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Sunday, December 20, 2015

Upward Natural Convection

There was a mistake in my simulation of the (insulated) back surface. It doesn't affect the measurement or simulation of the test surface. Here is a proper simulation of the plate with the rough side facing down:

The red lines are the simulations; the others are measured. The backside simulation expects more convection than was measured, resulting in the measured back face temperature being higher than its simulated temperature.

Because they are not thermally conductive over their whole surfaces, natural convection from the four vertical sides can't be modelled with established theory. My simulation models these sides as having 3.2 times the natural convection from the 52 mm × 305 mm metal surfaces not covered by insulation. The 3.2 factor was arrived at from natural convective runs on the Convection Machine.

The streamlines in Fujii and Imura[76]'s figure 14(f) show air from the edges of the plate moving toward the rising column at the plate's centre. But in the Convection Machine this air has already been heated by the rough (downward) face and four sides. Thus the convection from the (upward) back side would be reduced and its temperature higher than if the other faces were not convecting.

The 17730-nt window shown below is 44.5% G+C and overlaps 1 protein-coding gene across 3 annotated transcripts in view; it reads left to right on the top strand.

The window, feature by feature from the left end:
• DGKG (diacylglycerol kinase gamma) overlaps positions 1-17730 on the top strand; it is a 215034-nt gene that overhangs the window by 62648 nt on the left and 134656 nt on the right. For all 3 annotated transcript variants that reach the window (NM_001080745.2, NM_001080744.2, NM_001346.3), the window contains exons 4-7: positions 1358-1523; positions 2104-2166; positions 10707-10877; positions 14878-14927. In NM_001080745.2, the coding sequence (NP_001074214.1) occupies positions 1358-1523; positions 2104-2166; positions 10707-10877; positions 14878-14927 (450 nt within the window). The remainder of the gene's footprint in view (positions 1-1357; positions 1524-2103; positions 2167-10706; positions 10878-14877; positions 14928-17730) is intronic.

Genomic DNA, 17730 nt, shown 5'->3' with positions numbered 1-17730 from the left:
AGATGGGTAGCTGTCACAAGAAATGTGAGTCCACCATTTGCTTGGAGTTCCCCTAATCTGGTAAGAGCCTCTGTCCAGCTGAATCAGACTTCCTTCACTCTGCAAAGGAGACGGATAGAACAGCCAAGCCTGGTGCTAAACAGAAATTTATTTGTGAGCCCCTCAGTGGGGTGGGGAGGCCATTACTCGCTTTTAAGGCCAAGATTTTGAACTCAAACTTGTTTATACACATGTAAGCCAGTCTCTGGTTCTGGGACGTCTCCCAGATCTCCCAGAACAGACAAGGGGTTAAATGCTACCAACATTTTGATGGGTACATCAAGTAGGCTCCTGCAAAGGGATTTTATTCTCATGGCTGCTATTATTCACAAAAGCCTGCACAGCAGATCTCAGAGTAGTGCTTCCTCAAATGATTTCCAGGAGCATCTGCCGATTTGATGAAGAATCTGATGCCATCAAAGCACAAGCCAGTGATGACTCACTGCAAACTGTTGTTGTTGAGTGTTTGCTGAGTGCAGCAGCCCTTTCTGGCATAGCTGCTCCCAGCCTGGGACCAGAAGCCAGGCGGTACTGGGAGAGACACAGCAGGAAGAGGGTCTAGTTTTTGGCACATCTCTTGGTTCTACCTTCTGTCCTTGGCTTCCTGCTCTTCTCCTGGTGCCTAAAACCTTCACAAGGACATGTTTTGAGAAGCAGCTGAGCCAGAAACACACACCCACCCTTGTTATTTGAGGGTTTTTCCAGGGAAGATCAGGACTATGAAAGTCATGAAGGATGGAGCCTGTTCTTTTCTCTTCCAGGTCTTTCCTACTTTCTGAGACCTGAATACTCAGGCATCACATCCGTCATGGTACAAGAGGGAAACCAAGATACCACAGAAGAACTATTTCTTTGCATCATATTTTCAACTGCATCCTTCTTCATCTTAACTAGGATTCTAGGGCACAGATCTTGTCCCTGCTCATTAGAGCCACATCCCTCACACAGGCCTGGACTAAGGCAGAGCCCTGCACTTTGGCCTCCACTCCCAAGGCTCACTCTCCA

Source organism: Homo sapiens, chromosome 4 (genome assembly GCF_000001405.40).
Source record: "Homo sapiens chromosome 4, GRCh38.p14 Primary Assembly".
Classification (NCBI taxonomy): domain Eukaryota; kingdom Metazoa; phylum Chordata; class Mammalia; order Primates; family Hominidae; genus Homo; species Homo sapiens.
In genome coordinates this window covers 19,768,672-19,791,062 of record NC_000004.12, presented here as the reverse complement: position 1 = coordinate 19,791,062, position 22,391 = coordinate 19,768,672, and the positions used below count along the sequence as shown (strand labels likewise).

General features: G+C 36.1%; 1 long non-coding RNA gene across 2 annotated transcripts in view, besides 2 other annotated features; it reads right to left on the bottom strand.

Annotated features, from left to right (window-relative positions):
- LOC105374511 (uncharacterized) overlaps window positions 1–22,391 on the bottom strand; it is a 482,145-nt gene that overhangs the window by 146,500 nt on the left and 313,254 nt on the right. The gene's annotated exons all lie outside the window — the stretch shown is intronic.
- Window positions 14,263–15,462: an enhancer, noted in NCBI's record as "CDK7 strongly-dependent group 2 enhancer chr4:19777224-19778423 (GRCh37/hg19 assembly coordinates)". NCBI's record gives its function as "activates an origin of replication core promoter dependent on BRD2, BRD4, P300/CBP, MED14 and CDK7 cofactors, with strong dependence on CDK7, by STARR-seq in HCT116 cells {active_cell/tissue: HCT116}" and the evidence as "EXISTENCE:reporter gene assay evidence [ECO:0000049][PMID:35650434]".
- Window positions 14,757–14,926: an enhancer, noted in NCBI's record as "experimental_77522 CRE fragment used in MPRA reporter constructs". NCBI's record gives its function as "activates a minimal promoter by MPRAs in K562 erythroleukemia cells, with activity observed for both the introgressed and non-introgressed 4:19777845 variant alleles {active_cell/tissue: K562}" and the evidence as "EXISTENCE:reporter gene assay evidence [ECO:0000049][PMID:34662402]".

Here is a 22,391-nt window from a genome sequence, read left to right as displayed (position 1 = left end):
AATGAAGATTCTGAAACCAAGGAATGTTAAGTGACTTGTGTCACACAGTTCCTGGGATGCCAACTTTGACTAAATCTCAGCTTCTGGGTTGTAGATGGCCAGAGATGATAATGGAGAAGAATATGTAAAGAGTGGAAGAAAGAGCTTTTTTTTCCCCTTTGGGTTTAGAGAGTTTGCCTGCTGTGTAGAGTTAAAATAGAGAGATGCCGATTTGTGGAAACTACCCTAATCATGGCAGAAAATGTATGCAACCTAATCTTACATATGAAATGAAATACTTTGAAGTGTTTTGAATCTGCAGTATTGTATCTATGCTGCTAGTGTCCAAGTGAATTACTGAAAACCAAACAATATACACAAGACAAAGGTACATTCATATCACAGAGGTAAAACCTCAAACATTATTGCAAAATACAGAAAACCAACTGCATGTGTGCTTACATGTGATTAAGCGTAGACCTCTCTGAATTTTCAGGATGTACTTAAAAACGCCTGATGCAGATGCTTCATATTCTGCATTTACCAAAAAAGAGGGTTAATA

With the rough test surface facing downward its convection is not affected by the other faces. With the plate 5 K hotter than ambient, convection from the bottom face is about 0.6 W and about .348 W for each vertical face. Their combined 2 W dwarfs the .297 W expected through the insulation for the back face (upward). So it is not surprising that the back face convection is reduced.

If the rough test surface faces up, then its expected 20.3 W convection will experience reduction from the 1.63 W of convection from the other faces.  Unfortunately, in this case it does affect the measurements.

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